Structural Balance Targeting and Output Gap Uncertainty
  • 1 0000000404811396https://isni.org/isni/0000000404811396International Monetary Fund
  • | 2 0000000404811396https://isni.org/isni/0000000404811396International Monetary Fund

Contributor Notes

Potential output estimation plays a crucial role in conducting fiscal policy based on structural balances. Difficulties in estimating potential output could lead to an erroneous policy stance with a consequent impact on growth. This paper analyzes historical data on revisions of actual and potential growth in the European Union and the implication of these revisions for the measurement of fiscal effort using the cyclically-adjusted primary balance (CAPB). It finds that revisions in output gap estimates were large, at almost 1½ percent of potential GDP on average. Revisions in potential GDP also contributed significantly to revisions in the estimated CAPB, especially during the crisis years. Given these findings and historical correlations, it proposes an indicative rule of thumb for reducing errors in the measurement of fiscal effort by factoring in that about 30 percent of revisions in actual growth capture changes in potential growth. In other words, the standard advice of “letting automatic stabilizers operate fully” in response to a positive/negative growth shocks likely implies a strengthening/weakening of the structural position.

Abstract

Potential output estimation plays a crucial role in conducting fiscal policy based on structural balances. Difficulties in estimating potential output could lead to an erroneous policy stance with a consequent impact on growth. This paper analyzes historical data on revisions of actual and potential growth in the European Union and the implication of these revisions for the measurement of fiscal effort using the cyclically-adjusted primary balance (CAPB). It finds that revisions in output gap estimates were large, at almost 1½ percent of potential GDP on average. Revisions in potential GDP also contributed significantly to revisions in the estimated CAPB, especially during the crisis years. Given these findings and historical correlations, it proposes an indicative rule of thumb for reducing errors in the measurement of fiscal effort by factoring in that about 30 percent of revisions in actual growth capture changes in potential growth. In other words, the standard advice of “letting automatic stabilizers operate fully” in response to a positive/negative growth shocks likely implies a strengthening/weakening of the structural position.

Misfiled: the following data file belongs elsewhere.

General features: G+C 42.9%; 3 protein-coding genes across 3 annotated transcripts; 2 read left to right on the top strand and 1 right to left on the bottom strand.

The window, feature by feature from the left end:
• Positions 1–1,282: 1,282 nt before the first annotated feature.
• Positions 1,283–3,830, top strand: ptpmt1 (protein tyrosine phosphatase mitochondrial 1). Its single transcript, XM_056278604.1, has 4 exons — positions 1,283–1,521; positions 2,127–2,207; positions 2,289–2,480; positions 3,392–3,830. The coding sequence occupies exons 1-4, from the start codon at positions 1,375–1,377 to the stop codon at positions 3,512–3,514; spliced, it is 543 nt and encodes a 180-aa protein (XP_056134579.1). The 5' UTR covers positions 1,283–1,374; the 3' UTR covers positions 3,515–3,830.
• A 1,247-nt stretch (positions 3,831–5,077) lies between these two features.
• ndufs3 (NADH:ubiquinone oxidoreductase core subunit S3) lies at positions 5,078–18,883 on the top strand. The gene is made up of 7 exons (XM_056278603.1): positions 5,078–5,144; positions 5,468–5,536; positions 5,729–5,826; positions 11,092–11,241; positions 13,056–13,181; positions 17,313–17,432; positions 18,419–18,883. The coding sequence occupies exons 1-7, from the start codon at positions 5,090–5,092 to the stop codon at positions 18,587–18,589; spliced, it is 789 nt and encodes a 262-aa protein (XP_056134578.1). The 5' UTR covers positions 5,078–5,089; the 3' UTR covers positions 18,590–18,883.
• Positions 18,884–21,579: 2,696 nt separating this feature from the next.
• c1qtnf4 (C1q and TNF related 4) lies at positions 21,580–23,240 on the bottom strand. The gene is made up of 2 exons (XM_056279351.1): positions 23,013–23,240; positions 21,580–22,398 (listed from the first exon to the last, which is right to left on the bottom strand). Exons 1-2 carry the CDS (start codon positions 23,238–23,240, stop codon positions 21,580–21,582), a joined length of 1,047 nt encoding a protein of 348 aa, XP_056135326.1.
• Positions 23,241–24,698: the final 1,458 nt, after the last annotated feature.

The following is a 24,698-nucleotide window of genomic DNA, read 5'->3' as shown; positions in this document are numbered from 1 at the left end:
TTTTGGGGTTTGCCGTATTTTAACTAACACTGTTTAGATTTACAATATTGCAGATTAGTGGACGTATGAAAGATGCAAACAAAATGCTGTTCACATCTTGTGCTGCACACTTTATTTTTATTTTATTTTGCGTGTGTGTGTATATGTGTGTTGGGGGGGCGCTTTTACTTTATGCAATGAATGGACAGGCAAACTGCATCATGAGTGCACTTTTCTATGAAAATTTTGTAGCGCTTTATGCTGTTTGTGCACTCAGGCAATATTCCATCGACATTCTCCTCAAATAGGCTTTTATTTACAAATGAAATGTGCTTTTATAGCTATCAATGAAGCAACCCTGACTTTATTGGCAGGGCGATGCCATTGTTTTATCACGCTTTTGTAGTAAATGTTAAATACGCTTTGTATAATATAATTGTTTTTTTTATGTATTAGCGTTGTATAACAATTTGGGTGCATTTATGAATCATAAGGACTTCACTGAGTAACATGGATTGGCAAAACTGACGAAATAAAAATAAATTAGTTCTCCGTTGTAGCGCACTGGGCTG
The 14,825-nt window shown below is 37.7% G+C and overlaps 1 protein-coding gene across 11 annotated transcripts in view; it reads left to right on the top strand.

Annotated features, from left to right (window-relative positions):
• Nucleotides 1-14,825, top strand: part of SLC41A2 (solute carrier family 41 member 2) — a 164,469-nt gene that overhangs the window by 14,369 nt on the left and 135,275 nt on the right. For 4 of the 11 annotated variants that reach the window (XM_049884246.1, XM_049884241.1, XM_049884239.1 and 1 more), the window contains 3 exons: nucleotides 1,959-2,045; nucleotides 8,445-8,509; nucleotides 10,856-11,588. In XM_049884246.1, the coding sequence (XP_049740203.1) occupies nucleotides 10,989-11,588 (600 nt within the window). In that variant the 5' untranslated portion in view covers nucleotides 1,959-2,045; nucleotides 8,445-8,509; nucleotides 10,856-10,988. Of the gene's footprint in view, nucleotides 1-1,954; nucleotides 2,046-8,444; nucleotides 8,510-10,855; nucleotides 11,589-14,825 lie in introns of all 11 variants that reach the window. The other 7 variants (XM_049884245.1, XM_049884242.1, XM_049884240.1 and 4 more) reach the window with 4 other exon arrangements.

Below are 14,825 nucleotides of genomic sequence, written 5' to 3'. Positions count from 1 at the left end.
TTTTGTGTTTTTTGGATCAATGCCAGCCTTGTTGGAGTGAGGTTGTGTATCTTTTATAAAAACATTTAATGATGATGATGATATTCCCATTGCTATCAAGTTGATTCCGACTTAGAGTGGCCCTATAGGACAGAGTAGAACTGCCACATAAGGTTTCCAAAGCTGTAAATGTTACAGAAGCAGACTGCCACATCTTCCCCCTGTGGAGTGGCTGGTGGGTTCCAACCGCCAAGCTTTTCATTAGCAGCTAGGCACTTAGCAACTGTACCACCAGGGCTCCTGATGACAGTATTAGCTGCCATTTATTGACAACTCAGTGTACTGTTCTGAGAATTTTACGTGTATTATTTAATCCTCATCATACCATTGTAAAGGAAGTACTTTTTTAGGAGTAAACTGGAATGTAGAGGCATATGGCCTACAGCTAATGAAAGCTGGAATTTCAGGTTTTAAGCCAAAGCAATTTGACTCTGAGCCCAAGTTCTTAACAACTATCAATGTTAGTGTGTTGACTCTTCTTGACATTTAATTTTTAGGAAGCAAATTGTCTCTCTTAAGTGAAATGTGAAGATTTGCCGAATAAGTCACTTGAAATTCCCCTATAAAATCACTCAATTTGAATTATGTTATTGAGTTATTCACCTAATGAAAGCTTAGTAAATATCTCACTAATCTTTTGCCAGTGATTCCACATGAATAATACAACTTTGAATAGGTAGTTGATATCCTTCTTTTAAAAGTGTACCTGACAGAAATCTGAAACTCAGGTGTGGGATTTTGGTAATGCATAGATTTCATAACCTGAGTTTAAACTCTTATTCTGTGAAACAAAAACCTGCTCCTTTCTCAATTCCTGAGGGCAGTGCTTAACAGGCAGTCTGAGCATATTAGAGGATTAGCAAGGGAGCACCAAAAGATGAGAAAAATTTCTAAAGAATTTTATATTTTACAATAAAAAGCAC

I. Introduction

There has been an increasing interest in adopting a more structural approach to fiscal policy in Europe. In particular, the newly-approved EU Fiscal Compact requires countries to include structural targets as part of their fiscal rules, against which policy performance will be evaluated. Successful implementation of structural targets relies on the assumption that both actual and potential growth can be accurately estimated. In practice, however, this assumption rarely holds. Real-time estimates of both actual and potential growth are often subject to significant revisions. Such revisions may continue to take place beyond the horizon of the actual budget year. In addition, the unobservable potential growth is computed using different techniques to extract information about underlying economic trends. These methods have been evolving over time as illustrated by recent changes to the EC methodology for computing structural unemployment. Potential growth estimates may also not be straightforward to update on the basis of short-term economic developments.

This paper analyzes historical data on the revisions of actual and potential growth in the EU and focuses specifically on the following questions:

  • How large were the errors in measuring the output gap?

  • What were the implications of revisions in potential GDP for the measurement of fiscal effort?

  • Can an indicative rule of thumb, based on the historical correlation, be observed between revisions in actual and potential growth?

Our results suggest the following answers: